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State v. Brown

Court of Appeals of Oregon

August 7, 2019

STATE OF OREGON, Plaintiff-Appellant,
v.
LUCAS CRAIG BROWN, Defendant-Respondent.

          Argued and submitted May 31, 2019

          Washington County Circuit Court 17CR56148; Janelle F. Wipper, Judge.

          Patrick M. Ebbett, Assistant Attorney General, argued the cause for appellant. Also on the brief were Ellen F. Rosenblum, Attorney General, and Benjamin Gutman, Solicitor General.

          Rond Chananudech, Deputy Public Defender, argued the cause for respondent. Also on the brief was Ernest G. Lannet, Chief Defender, Criminal Appellate Section, Offce of Public Defense Services.

          Before Armstrong, Presiding Judge, and Tookey, Judge, and Shorr, Judge.

         Case Summary: The state appeals from an order granting defendant's motion to suppress evidence. The suppressed evidence was obtained by a sheriff's deputy after the deputy stopped defendant. On appeal, the state contends that the trial court erred when it concluded that, at the time of the stop, the deputy lacked reasonable suspicion that defendant had committed a crime. Held: The trial court erred. The deputy's suspicion that defendant had committed the crime of unlawful entry into a motor vehicle was objectively reasonable under the totality of the circumstances existing at the time of the stop.

         [298 Or.App. 772] TOOKEY, J.

         The state appeals from a trial court order suppressing evidence acquired by a sheriffs deputy after the deputy stopped defendant. On appeal, the state contends that the trial court erred when it concluded that the deputy lacked reasonable suspicion that defendant had committed a crime. For the reasons that follow, we reverse and remand.

         I. STANDARD OF REVIEW

         "We review a trial court's [ruling on] a motion to suppress for legal error." State v. Fuller, 296 Or.App. 425, 426, 438 P.3d 431 (2019) (citing State v. Maciel-Figueroa, 361 Or. 163, 165, 389 P.3d 1121 (2017)). "We are bound by the court's factual findings if there is constitutionally sufficient evidence in the record to support them." Id. "If the court did not enter express findings and there is 'evidence from which the trial court could have found a fact in more than one way, we will presume that the trial court decided the facts consistently' with its ultimate legal conclusion." Id. (quoting Maciel-Figueroa, 361 Or at 166).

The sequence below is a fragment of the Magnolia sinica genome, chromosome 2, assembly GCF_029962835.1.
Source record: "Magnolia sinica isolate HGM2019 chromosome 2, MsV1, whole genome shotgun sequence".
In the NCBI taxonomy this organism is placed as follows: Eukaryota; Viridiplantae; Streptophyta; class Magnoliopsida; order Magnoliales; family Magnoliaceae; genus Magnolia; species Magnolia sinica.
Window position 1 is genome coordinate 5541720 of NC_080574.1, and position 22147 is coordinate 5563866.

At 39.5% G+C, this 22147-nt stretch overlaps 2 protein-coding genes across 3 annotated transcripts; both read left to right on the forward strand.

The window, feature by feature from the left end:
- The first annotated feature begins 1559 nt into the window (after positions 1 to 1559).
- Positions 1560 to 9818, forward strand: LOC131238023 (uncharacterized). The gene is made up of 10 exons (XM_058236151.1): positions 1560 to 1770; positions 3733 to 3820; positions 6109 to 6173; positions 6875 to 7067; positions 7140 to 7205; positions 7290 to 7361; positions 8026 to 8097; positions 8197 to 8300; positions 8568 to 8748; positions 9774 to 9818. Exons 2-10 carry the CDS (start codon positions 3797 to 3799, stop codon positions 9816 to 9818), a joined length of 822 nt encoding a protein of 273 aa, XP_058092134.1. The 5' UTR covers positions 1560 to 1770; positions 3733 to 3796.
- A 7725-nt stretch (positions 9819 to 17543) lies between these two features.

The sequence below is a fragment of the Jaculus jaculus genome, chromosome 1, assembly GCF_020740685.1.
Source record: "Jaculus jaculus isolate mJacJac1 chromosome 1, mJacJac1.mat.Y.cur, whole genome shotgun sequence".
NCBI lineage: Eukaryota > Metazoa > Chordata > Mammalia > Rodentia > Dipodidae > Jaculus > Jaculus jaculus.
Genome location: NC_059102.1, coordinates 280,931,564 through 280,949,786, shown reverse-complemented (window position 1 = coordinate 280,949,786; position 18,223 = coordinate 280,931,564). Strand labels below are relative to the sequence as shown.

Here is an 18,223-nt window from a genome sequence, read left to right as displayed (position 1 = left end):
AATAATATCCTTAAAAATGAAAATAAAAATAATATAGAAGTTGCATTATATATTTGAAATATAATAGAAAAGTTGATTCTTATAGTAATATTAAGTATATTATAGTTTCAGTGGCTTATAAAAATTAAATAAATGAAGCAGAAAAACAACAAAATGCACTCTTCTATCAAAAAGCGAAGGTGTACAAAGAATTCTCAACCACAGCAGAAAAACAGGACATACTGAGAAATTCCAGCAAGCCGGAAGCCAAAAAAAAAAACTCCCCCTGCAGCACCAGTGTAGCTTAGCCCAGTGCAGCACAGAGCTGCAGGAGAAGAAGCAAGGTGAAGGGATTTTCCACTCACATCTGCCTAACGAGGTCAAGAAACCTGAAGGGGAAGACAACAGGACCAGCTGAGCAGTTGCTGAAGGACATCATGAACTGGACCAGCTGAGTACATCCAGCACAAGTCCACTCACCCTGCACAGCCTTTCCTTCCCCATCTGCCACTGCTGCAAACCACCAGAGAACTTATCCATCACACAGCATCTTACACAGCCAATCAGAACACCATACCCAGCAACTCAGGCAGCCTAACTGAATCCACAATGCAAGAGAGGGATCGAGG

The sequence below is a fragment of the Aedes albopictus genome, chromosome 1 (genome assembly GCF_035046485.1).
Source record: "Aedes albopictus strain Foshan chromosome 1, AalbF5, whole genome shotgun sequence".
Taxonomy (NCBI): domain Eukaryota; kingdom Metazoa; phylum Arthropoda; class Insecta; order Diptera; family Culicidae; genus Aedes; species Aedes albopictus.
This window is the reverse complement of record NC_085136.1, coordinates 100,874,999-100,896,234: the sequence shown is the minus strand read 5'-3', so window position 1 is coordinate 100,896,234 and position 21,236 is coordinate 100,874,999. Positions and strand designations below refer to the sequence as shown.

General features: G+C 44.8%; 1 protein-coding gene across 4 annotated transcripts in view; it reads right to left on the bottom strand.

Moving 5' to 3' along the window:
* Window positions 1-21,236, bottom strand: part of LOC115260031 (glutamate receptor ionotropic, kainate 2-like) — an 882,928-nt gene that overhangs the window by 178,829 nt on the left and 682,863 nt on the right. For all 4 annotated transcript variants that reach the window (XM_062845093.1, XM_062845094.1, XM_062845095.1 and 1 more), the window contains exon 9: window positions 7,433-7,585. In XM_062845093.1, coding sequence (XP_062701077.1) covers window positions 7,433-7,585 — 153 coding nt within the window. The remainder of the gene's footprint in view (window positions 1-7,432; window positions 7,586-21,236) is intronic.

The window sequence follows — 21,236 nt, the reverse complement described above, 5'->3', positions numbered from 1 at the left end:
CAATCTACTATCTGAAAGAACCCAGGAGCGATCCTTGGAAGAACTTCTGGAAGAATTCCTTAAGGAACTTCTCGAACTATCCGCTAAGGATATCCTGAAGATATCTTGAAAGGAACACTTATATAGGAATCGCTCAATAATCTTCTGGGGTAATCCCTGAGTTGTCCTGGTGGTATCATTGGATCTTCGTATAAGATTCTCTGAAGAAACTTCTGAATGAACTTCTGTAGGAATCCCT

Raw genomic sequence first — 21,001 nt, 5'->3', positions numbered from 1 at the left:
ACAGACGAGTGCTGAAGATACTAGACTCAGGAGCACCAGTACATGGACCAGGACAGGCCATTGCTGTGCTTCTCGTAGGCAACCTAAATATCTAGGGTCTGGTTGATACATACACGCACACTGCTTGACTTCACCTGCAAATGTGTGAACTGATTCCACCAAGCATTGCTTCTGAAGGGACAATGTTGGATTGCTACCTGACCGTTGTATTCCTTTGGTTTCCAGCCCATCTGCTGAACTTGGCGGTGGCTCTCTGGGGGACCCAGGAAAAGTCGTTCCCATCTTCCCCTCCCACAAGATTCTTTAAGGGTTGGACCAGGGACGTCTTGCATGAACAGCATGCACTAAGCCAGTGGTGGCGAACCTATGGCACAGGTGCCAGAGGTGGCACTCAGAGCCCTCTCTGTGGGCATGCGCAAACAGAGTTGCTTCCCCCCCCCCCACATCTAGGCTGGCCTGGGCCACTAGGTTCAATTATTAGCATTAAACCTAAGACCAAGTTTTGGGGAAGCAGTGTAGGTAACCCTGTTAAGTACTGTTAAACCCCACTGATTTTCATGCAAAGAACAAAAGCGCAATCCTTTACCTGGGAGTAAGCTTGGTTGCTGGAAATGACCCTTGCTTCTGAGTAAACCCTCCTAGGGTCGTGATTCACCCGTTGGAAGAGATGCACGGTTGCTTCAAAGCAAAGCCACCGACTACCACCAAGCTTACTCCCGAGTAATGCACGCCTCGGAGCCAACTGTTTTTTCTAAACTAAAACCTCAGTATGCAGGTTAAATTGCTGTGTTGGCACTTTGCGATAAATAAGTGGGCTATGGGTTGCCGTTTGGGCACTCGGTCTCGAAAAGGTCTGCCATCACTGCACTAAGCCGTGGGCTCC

II. HISTORICAL AND PROCEDURAL FACTS

         At 12:48 a.m., Deputy Waterbury responded to a report from dispatch. A named caller had reported a car prowl near a house on Southwest Alexander Street in Aloha, Oregon. Waterbury learned from the dispatcher that a caller had seen a man in her vehicle "going through things." The caller described the suspect as a "white male in [his] 30s with long brown hair, and a beard." The caller also reported that the suspect was wearing a red hat and shorts. Dispatch advised Waterbury that the caller had seen the suspect walk away from her car and toward a vehicle, and that the vehicle then "took off."

         Three minutes later, at 12:51 a.m., as Waterbury drove toward the location of the car prowl, he saw defendant just around the corner from the caller's address. Defendant was approximately a block away from the location of the car prowl and was the only person Waterbury saw on the street at that time. Waterbury pulled over, turned off his headlights, and walked over to defendant, who was smoking a [298 Or.App. 773] cigarette next to a parked car. Waterbury testified that he believed that defendant matched the caller's description of the car prowler: "He was white, approximately 30s, beard, and long brown hair." Waterbury did not recall whether defendant was wearing a hat at the time of the stop and did not testify regarding whether defendant was wearing shorts.

         After approaching defendant, Waterbury identified himself and asked defendant "what he was doing there." Defendant responded that he was "just relaxing, having a smoke." After further conversation, Waterbury asked defendant for his identification. After defendant gave the identification to Waterbury, defendant asked Waterbury what "this was all about," and Waterbury told defendant that he matched the description of a suspect who had broken into a car.

         After some additional conversation between defendant and Waterbury, defendant said "he wanted to be honest," and told Waterbury that he "went into someone's car" that night. Subsequently, defendant was arrested and charged with, among other offenses, one ...


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